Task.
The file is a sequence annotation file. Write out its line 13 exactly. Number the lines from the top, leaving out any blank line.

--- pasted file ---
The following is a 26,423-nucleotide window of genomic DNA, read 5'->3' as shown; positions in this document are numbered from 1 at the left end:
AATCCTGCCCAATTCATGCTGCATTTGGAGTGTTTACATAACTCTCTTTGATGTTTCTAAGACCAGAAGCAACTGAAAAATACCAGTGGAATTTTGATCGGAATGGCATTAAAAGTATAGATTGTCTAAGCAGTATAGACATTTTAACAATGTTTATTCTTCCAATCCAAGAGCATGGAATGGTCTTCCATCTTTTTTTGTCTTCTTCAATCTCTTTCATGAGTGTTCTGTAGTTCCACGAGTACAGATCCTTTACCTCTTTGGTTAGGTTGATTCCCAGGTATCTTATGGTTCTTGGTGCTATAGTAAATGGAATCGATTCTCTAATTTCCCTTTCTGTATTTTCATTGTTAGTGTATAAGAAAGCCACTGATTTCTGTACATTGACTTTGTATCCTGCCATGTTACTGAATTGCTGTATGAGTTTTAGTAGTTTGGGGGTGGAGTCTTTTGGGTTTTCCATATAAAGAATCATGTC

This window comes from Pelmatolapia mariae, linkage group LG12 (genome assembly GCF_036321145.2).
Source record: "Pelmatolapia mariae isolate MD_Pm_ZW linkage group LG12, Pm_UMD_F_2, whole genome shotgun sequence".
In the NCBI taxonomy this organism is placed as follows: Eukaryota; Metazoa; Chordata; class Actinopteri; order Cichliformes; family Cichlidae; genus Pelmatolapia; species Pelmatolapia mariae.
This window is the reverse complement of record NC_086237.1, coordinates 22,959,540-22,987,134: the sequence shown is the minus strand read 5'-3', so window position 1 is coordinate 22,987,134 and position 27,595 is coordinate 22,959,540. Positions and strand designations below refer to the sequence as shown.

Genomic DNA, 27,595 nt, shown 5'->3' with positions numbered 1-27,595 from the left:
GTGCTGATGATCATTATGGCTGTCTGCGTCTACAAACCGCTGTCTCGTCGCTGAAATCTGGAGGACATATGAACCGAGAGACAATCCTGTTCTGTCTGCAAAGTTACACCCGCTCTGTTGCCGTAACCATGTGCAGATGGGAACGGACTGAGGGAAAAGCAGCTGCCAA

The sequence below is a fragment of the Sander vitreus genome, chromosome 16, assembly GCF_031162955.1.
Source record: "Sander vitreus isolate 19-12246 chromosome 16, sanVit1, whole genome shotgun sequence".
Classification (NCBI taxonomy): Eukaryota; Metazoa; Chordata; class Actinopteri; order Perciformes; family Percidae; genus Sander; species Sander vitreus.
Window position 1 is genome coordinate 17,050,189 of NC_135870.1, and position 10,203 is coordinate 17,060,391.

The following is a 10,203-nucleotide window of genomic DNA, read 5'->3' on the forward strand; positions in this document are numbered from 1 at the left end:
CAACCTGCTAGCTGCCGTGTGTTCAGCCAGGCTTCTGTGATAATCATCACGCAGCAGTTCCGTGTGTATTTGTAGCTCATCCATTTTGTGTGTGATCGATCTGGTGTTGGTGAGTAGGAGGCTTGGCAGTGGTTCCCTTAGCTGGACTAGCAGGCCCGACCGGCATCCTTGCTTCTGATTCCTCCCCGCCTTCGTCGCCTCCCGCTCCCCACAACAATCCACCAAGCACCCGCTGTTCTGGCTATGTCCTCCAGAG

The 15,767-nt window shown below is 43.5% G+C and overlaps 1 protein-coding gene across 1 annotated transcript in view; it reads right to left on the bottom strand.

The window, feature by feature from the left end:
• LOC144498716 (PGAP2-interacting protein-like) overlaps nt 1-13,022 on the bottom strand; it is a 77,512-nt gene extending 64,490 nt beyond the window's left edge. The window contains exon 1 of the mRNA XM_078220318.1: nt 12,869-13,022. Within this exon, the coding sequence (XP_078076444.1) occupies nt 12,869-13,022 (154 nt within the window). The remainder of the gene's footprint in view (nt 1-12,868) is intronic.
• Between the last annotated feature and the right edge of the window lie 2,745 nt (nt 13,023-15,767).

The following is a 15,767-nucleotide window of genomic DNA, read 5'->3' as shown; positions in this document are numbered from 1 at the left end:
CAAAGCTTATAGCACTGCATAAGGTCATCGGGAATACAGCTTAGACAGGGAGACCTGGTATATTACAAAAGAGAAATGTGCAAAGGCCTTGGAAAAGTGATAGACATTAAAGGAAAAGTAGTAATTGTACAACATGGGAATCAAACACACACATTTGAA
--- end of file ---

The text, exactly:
The following is a 10,203-nucleotide window of genomic DNA, read 5'->3' on the forward strand; positions in this document are numbered from 1 at the left end: